Potential presidential candidate Rick Perry dismissed the significant jobs gains under President Obama, telling a conservative group on Friday: “The unemployment rate is a sham.”
The nation’s unemployment rate has fallen to 5.7% in January, from 10% in October 2009, 10 months after Obama took office.
But Perry told the Conservative Political Action Conference that it’s a sham because it “leaves millions of American workers uncounted.”
Other conservatives have attacked the figure too. Most famously Jack Welch, the former CEO of General Electric, accused the Labor Department of deliberately manipulating the figure just before the 2012 presidential vote.
“These Chicago guys will do anything … can’t debate, so change numbers,” tweeted Welch in October 2012, soon after President Obama was widely acknowledged to have lost the first debate to Mitt Romney.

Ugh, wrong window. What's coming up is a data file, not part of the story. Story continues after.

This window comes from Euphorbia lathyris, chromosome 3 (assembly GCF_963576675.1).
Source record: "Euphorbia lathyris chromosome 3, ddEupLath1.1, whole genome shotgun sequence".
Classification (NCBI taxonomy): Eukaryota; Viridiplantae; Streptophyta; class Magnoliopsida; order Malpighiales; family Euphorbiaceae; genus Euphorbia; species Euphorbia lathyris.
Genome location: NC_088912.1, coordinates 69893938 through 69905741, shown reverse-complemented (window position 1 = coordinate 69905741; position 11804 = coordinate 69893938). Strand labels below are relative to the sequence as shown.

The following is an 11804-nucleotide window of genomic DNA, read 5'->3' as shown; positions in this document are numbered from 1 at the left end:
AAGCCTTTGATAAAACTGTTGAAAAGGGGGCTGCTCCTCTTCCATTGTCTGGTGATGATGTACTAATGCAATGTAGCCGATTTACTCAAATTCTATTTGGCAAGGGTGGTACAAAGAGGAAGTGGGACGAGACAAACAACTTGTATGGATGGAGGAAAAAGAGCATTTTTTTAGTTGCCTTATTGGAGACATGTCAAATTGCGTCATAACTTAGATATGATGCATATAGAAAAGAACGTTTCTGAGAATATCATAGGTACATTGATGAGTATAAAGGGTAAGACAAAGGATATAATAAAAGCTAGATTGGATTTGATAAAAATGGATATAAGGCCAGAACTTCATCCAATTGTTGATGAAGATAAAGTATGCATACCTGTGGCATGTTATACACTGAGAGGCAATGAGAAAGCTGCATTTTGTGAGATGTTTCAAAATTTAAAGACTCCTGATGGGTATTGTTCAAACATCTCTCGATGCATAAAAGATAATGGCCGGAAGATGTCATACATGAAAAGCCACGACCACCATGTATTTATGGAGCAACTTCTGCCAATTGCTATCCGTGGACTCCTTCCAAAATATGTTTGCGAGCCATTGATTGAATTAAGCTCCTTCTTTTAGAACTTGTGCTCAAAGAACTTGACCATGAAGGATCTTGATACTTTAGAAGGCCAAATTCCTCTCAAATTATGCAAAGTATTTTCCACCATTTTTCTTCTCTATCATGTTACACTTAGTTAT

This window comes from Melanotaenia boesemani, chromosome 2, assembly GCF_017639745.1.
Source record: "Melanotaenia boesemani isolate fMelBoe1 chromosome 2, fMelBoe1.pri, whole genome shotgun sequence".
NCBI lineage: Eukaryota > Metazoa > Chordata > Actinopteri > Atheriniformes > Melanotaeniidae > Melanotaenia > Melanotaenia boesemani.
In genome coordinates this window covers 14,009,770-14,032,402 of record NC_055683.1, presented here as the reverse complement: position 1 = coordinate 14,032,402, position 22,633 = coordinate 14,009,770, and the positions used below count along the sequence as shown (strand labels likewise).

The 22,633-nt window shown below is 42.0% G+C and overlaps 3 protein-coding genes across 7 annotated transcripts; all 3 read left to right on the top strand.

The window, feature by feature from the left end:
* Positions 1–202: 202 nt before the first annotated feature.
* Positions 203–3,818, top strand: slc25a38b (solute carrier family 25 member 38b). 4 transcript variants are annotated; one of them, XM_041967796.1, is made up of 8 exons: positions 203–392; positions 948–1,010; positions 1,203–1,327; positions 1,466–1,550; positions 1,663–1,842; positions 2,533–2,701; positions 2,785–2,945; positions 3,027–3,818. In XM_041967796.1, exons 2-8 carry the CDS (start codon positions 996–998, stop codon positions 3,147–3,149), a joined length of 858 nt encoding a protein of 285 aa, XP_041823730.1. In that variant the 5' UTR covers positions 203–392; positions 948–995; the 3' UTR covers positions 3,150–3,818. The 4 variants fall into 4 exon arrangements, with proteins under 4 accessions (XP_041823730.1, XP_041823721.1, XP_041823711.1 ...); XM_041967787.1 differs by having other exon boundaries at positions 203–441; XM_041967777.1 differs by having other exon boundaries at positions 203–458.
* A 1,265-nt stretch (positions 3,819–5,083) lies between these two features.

The Labor Department uses the same methods to measure the American workforce as it did during Republican administrations. In the wake of the controversy over Welch’s remarks, officials with the Labor Department denied that the White House or any political appointee has an influence in the way that the unemployment rate is calculated.
While it is true that hiring has grown in the past few years, Perry isn’t completely wrong in pointing out that the unemployment rate doesn’t count all unemployed workers.
The Labor Department stops counting unemployed workers who have stopped looking for work. Some say it makes the unemployment rate look rosier than it actually is.
However, the number might be less skewed now because in recent months the number of discouraged job seekers who have begun looking for work has also gone up as the labor market has improved.